Killing two birds with one stone last night, I thought I’d combine a couple sermons into one. Here’s what I mean…
Our teens have a great spirit to serve, as evidenced by their helping out so much at the banquet last week. Also, our teens are often challenged to read their Bibles more, and many of them have made commitments to God to spend 15 minutes, 30 minutes, 45 minutes reading, or 3 chapters a day, etc. Well, our Special Combo lesson (ONLY $3.95!… no, we didn’t charge them for the lesson) was on how to read your Bible, and we dissected a text on servanthood! Brilliant!
Bible reading should be more than mere reading. We read “God’s love letter to us” with the intent to find His mind and bend our wills to His. We should read to understand, and ultimately try to apply everything we study. So, last night we discussed the following steps, and looked at Luke 17:1-10 as we went through the list.
1. Read to understand. Simply read a passage. That’s level one. That might be a whole chapter and it might just be a couple verses. The Bible is broken into paragraphs, and a lot of Bibles will show those divisions with certain headings that the publisher has added. Often, the biblical author has a single thought going on in each paragraph, and only the first step is to read it.
2. Reread trouble spots. “Trouble spots” may mean the whole text again… that’s okay! You’re on a mission in your Bible reading, but the mission isn’t that check-box on the reading plan. The mission is application.
3. Flag question words. It might be good to read with a Strong’s Concordance or a Bible dictionary close by. In our passage, Jesus is teaching the disciples on offenses, on forgiveness, and on faith, but he uses words like millstone, offend, little ones, forgiveness, and repent. We’ve heard these words, but what do they mean in this passage? Other key words include thank, (V9) which does not mean simply having a thankful spirit. It means “bestowing extra grace upon,” or, basically, giving a cash bonus! For our example, Jesus was teaching his disciples all these different principles, but then he goes into this story about a relatable subject that they all understood: servants. A servant was expected to work for his wages and serve the master his meals. That’s what he’s paid to do! So, Jesus is saying that it seems a little crazy to think that we’d give all this praise and all these special cash bonuses to a guy who’s just doing his duty!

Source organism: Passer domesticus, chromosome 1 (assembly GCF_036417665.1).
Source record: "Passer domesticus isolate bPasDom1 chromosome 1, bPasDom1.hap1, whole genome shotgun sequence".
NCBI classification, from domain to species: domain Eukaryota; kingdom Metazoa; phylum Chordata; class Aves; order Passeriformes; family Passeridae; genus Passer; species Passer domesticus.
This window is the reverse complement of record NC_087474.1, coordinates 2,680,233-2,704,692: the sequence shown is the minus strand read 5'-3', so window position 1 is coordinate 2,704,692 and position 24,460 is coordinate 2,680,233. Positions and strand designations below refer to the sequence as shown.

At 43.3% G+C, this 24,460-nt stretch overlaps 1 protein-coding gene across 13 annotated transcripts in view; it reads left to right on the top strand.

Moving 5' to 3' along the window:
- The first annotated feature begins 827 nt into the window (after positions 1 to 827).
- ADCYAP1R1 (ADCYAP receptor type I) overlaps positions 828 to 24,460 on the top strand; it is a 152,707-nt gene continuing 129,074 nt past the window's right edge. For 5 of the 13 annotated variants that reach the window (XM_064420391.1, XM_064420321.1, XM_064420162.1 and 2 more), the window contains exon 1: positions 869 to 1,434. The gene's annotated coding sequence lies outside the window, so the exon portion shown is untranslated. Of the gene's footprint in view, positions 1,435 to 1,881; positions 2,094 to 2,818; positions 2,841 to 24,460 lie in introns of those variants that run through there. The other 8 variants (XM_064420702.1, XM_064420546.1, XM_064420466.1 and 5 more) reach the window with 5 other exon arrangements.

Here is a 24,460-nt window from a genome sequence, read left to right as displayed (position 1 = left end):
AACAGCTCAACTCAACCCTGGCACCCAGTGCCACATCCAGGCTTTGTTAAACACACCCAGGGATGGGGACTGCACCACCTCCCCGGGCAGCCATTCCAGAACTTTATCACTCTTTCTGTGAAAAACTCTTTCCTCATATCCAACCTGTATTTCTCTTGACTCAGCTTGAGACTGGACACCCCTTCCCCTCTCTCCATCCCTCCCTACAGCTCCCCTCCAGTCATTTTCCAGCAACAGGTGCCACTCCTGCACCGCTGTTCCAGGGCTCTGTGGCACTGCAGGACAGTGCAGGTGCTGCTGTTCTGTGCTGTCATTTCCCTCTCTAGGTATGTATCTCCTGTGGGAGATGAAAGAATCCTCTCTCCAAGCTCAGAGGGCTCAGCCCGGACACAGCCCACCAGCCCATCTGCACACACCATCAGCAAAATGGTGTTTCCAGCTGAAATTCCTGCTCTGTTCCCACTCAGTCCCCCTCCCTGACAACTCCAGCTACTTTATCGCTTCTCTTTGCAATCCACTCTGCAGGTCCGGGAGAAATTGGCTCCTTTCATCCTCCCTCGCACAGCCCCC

All this, so far, has only come through flagging and looking up question words. Sometimes you’ll discover a nugget of truth, like in the word thank.
4. Ask questions. Ask questions of the text. Who’s in it? Who’s in talking to? Where are they? What’s going on? Why is this written? When is this? How did God want this? Ultimately, you’re seeking two answers: 1) What’s going on in the text, and 2) What is the purpose? Basically, why did God make sure that this passage was carefully written down, preserved, translated, and passed on to me, today?! Why has God protected these 10 verses, and what’s its purpose for me right now? The cool thing about the Bible is that “ALL Scripture is given by inspiration of God, and is profitable…” We can know God wants us to hear it, because every page has a message for you!
When we ask questions of Luke 17:1-10 we find that Jesus has just been teaching and teaching and teaching! His disciples are soaking it in and receiving the instruction, but Jesus kind of takes a turn from his teaching and says, “Remember… if you do all these things I’m teaching you about, all you are is unprofitable.” Unprofitable. Wow! The disciples?! They did SO much! (Remember, ask questions…) So why would God teach about offenses, and forgiveness, and faith, and service, and then follow up by saying they’re unprofitable? WHY? That’s the question here.
5. Find the intent. Discover the Central Idea of the Text (CIT). Think about it. What’s all this boiling down to? God knows their hearts. He was tempted just like all humans with gluttony, lust, and greed, yet without sin. But he was also tempted with pride. He knew that when disciples of Christ start to grow and obey, it can bring a sense of pride in thinking, “I’m really doing something big for God.” We all can get that way, and Jesus brought this story to simply remind his disciples (and us!) that service to God and obedience to His ways is to be done humbly. What profit do you bring to God through your service? Do you make him richer through your talents? Absolutely not. We ought to have the spirit that Christ is teaching and say, “God, I’m an unprofitable servant. I’ve just done that which was my duty to do.” (From V10)
6. Apply. Apply. Apply. Here’s the destination. You can know all the Bible stories in the Bible, but they’ll do you NO good unless you apply the truths that God wants for your life. Point the text back at you and ask yourself some hard questions. Have I been serving? I learn a lot about the Bible, but how’s my attitude been about doing it? Am I a know-it-all? Do I have a true servant’s spirit? Would I be okay with not being noticed for my work? I set up more tables and chairs than anyone else… was I doing it just to be seen? Do I think that I’m something really special because I spent time scooping ice cream last week?
Your daily Bible reading CAN be like a revival service! Take some time each day to really dissect a passage and put it through these steps. Sometimes I think of my Bible reading as a Bible lesson. “If I were to teach someone from this text, what would I say?” But then I teach it to myself and it’s not so fun any more! When you read, God will work; and when God works, his conviction often leads automatically to a state of prayer. Let God’s Word do its work, and you’ll never regret it.